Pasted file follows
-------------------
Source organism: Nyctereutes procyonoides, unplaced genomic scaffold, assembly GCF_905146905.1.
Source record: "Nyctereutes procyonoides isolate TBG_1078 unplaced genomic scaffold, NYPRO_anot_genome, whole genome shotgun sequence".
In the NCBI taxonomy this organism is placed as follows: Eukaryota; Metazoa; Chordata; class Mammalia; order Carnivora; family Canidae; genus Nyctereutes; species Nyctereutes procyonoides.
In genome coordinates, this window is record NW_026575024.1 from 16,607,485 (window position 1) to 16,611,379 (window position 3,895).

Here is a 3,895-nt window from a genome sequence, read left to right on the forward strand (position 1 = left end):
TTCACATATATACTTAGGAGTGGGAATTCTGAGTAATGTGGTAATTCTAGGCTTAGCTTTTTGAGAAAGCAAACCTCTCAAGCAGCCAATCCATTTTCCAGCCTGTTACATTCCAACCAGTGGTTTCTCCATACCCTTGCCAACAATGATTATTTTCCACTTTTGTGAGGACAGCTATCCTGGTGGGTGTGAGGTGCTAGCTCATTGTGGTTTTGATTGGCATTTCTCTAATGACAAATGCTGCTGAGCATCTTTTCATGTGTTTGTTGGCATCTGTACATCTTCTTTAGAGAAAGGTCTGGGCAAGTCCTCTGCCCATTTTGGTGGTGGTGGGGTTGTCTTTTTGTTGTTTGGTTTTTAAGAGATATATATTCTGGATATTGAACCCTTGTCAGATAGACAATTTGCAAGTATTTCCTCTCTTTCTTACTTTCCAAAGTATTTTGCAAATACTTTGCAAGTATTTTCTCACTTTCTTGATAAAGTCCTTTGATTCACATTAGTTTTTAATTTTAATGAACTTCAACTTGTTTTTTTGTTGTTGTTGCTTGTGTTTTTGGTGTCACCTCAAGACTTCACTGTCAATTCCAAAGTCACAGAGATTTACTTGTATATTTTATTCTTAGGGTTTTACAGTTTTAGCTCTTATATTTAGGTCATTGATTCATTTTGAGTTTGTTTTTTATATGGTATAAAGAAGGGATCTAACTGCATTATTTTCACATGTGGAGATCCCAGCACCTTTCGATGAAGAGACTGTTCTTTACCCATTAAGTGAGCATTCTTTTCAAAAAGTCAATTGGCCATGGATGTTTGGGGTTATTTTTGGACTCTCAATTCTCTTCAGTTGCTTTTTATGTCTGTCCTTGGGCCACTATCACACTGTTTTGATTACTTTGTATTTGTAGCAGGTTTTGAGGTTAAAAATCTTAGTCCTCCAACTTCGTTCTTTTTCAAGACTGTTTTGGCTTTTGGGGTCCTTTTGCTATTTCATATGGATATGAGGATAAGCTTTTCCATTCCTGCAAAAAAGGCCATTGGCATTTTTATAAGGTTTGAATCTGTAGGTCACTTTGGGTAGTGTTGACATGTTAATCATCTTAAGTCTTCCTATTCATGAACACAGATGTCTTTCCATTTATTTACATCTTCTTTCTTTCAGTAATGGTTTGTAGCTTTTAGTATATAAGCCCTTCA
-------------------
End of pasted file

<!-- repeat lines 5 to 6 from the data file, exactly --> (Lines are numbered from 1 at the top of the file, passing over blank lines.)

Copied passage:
Here is a 3,895-nt window from a genome sequence, read left to right on the forward strand (position 1 = left end):
TTCACATATATACTTAGGAGTGGGAATTCTGAGTAATGTGGTAATTCTAGGCTTAGCTTTTTGAGAAAGCAAACCTCTCAAGCAGCCAATCCATTTTCCAGCCTGTTACATTCCAACCAGTGGTTTCTCCATACCCTTGCCAACAATGATTATTTTCCACTTTTGTGAGGACAGCTATCCTGGTGGGTGTGAGGTGCTAGCTCATTGTGGTTTTGATTGGCATTTCTCTAATGACAAATGCTGCTGAGCATCTTTTCATGTGTTTGTTGGCATCTGTACATCTTCTTTAGAGAAAGGTCTGGGCAAGTCCTCTGCCCATTTTGGTGGTGGTGGGGTTGTCTTTTTGTTGTTTGGTTTTTAAGAGATATATATTCTGGATATTGAACCCTTGTCAGATAGACAATTTGCAAGTATTTCCTCTCTTTCTTACTTTCCAAAGTATTTTGCAAATACTTTGCAAGTATTTTCTCACTTTCTTGATAAAGTCCTTTGATTCACATTAGTTTTTAATTTTAATGAACTTCAACTTGTTTTTTTGTTGTTGTTGCTTGTGTTTTTGGTGTCACCTCAAGACTTCACTGTCAATTCCAAAGTCACAGAGATTTACTTGTATATTTTATTCTTAGGGTTTTACAGTTTTAGCTCTTATATTTAGGTCATTGATTCATTTTGAGTTTGTTTTTTATATGGTATAAAGAAGGGATCTAACTGCATTATTTTCACATGTGGAGATCCCAGCACCTTTCGATGAAGAGACTGTTCTTTACCCATTAAGTGAGCATTCTTTTCAAAAAGTCAATTGGCCATGGATGTTTGGGGTTATTTTTGGACTCTCAATTCTCTTCAGTTGCTTTTTATGTCTGTCCTTGGGCCACTATCACACTGTTTTGATTACTTTGTATTTGTAGCAGGTTTTGAGGTTAAAAATCTTAGTCCTCCAACTTCGTTCTTTTTCAAGACTGTTTTGGCTTTTGGGGTCCTTTTGCTATTTCATATGGATATGAGGATAAGCTTTTCCATTCCTGCAAAAAAGGCCATTGGCATTTTTATAAGGTTTGAATCTGTAGGTCACTTTGGGTAGTGTTGACATGTTAATCATCTTAAGTCTTCCTATTCATGAACACAGATGTCTTTCCATTTATTTACATCTTCTTTCTTTCAGTAATGGTTTGTAGCTTTTAGTATATAAGCCCTTCA